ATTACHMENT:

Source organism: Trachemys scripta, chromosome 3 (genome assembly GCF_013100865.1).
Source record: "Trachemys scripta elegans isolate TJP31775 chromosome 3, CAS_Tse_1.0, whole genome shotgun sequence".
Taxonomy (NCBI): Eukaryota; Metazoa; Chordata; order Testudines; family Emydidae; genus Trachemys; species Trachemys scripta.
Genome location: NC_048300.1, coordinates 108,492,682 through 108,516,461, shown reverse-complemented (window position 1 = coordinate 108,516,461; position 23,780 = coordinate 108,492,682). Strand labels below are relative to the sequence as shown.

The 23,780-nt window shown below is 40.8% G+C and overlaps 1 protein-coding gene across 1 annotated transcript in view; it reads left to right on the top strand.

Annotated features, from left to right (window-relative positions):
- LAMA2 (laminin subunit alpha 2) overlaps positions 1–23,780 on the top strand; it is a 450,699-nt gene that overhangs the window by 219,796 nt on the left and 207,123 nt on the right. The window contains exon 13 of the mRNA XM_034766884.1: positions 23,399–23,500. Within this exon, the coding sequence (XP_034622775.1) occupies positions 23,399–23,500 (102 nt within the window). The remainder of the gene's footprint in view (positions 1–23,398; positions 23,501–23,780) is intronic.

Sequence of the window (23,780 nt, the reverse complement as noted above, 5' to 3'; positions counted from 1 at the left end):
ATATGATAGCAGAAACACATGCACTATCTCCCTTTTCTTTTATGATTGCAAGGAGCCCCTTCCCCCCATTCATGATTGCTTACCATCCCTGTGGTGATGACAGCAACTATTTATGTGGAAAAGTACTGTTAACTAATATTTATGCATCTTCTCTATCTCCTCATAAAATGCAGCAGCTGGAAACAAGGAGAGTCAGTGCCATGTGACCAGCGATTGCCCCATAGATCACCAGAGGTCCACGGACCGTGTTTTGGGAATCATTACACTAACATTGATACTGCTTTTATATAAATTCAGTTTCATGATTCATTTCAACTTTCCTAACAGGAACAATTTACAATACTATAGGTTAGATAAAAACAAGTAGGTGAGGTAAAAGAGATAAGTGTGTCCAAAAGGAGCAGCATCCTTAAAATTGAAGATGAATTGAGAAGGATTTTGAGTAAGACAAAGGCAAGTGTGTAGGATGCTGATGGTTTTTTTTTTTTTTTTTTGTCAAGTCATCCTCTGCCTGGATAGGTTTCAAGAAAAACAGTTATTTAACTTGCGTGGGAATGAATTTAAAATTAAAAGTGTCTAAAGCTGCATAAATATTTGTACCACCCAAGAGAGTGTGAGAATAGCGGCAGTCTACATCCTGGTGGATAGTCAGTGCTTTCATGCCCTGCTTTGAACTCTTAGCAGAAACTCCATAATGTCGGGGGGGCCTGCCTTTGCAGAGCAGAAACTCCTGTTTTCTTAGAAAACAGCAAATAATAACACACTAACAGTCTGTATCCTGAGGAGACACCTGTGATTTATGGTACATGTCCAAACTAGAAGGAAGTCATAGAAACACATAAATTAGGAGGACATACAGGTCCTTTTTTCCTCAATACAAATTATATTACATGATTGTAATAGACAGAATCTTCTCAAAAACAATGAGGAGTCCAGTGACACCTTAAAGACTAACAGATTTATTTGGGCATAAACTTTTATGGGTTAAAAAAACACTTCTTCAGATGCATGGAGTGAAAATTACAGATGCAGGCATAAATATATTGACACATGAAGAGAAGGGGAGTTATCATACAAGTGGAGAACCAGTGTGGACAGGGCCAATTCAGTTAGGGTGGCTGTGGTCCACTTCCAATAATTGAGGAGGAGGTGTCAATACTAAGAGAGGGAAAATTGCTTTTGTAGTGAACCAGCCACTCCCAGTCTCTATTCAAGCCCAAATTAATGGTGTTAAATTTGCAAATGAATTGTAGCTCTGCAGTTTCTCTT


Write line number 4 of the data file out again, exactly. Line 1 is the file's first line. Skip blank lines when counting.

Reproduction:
Genome location: NC_048300.1, coordinates 108,492,682 through 108,516,461, shown reverse-complemented (window position 1 = coordinate 108,516,461; position 23,780 = coordinate 108,492,682). Strand labels below are relative to the sequence as shown.